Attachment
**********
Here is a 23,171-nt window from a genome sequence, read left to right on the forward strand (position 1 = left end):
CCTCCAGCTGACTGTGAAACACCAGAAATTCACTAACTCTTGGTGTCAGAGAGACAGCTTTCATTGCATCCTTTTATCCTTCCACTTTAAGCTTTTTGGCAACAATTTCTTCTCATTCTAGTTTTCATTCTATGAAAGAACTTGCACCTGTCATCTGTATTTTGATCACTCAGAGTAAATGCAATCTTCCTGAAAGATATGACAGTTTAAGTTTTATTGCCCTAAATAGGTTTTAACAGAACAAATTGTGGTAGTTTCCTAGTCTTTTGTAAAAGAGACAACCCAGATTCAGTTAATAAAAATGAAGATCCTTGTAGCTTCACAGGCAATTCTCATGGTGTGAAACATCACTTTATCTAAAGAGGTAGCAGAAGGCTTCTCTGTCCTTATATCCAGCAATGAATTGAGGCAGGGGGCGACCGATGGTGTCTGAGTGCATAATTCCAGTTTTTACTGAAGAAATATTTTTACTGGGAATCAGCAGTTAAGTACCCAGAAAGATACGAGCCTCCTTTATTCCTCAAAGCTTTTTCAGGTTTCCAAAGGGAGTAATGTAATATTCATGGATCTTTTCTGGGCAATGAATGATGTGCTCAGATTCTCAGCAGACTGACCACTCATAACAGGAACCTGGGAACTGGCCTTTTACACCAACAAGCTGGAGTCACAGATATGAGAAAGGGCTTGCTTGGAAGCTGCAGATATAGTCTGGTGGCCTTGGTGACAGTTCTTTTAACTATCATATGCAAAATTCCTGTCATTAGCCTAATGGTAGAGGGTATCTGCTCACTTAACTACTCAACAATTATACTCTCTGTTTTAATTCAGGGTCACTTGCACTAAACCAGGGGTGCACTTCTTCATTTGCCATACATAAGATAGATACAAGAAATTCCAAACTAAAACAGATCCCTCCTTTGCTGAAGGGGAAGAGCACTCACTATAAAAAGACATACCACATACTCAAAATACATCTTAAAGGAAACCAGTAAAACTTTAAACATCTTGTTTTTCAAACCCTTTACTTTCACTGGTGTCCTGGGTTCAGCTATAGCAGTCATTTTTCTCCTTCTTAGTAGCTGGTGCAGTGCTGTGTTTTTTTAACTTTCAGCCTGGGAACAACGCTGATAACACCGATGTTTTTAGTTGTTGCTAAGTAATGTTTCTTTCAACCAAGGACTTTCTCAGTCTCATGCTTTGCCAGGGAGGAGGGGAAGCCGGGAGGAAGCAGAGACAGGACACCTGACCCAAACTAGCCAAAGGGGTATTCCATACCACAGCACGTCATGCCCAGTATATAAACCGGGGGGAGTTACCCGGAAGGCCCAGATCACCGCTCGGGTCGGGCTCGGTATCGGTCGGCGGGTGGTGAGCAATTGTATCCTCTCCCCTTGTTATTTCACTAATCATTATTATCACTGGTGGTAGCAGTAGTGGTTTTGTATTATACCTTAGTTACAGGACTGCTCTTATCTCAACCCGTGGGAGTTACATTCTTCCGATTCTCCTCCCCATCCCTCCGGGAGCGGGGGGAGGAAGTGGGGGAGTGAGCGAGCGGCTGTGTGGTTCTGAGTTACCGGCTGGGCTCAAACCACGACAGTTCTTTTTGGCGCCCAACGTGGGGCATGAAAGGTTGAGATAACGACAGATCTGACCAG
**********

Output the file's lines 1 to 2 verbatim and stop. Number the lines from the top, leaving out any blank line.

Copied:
Here is a 23,171-nt window from a genome sequence, read left to right on the forward strand (position 1 = left end):
CCTCCAGCTGACTGTGAAACACCAGAAATTCACTAACTCTTGGTGTCAGAGAGACAGCTTTCATTGCATCCTTTTATCCTTCCACTTTAAGCTTTTTGGCAACAATTTCTTCTCATTCTAGTTTTCATTCTATGAAAGAACTTGCACCTGTCATCTGTATTTTGATCACTCAGAGTAAATGCAATCTTCCTGAAAGATATGACAGTTTAAGTTTTATTGCCCTAAATAGGTTTTAACAGAACAAATTGTGGTAGTTTCCTAGTCTTTTGTAAAAGAGACAACCCAGATTCAGTTAATAAAAATGAAGATCCTTGTAGCTTCACAGGCAATTCTCATGGTGTGAAACATCACTTTATCTAAAGAGGTAGCAGAAGGCTTCTCTGTCCTTATATCCAGCAATGAATTGAGGCAGGGGGCGACCGATGGTGTCTGAGTGCATAATTCCAGTTTTTACTGAAGAAATATTTTTACTGGGAATCAGCAGTTAAGTACCCAGAAAGATACGAGCCTCCTTTATTCCTCAAAGCTTTTTCAGGTTTCCAAAGGGAGTAATGTAATATTCATGGATCTTTTCTGGGCAATGAATGATGTGCTCAGATTCTCAGCAGACTGACCACTCATAACAGGAACCTGGGAACTGGCCTTTTACACCAACAAGCTGGAGTCACAGATATGAGAAAGGGCTTGCTTGGAAGCTGCAGATATAGTCTGGTGGCCTTGGTGACAGTTCTTTTAACTATCATATGCAAAATTCCTGTCATTAGCCTAATGGTAGAGGGTATCTGCTCACTTAACTACTCAACAATTATACTCTCTGTTTTAATTCAGGGTCACTTGCACTAAACCAGGGGTGCACTTCTTCATTTGCCATACATAAGATAGATACAAGAAATTCCAAACTAAAACAGATCCCTCCTTTGCTGAAGGGGAAGAGCACTCACTATAAAAAGACATACCACATACTCAAAATACATCTTAAAGGAAACCAGTAAAACTTTAAACATCTTGTTTTTCAAACCCTTTACTTTCACTGGTGTCCTGGGTTCAGCTATAGCAGTCATTTTTCTCCTTCTTAGTAGCTGGTGCAGTGCTGTGTTTTTTTAACTTTCAGCCTGGGAACAACGCTGATAACACCGATGTTTTTAGTTGTTGCTAAGTAATGTTTCTTTCAACCAAGGACTTTCTCAGTCTCATGCTTTGCCAGGGAGGAGGGGAAGCCGGGAGGAAGCAGAGACAGGACACCTGACCCAAACTAGCCAAAGGGGTATTCCATACCACAGCACGTCATGCCCAGTATATAAACCGGGGGGAGTTACCCGGAAGGCCCAGATCACCGCTCGGGTCGGGCTCGGTATCGGTCGGCGGGTGGTGAGCAATTGTATCCTCTCCCCTTGTTATTTCACTAATCATTATTATCACTGGTGGTAGCAGTAGTGGTTTTGTATTATACCTTAGTTACAGGACTGCTCTTATCTCAACCCGTGGGAGTTACATTCTTCCGATTCTCCTCCCCATCCCTCCGGGAGCGGGGGGAGGAAGTGGGGGAGTGAGCGAGCGGCTGTGTGGTTCTGAGTTACCGGCTGGGCTCAAACCACGACAGTTCTTTTTGGCGCCCAACGTGGGGCATGAAAGGTTGAGATAACGACAGATCTGACCAG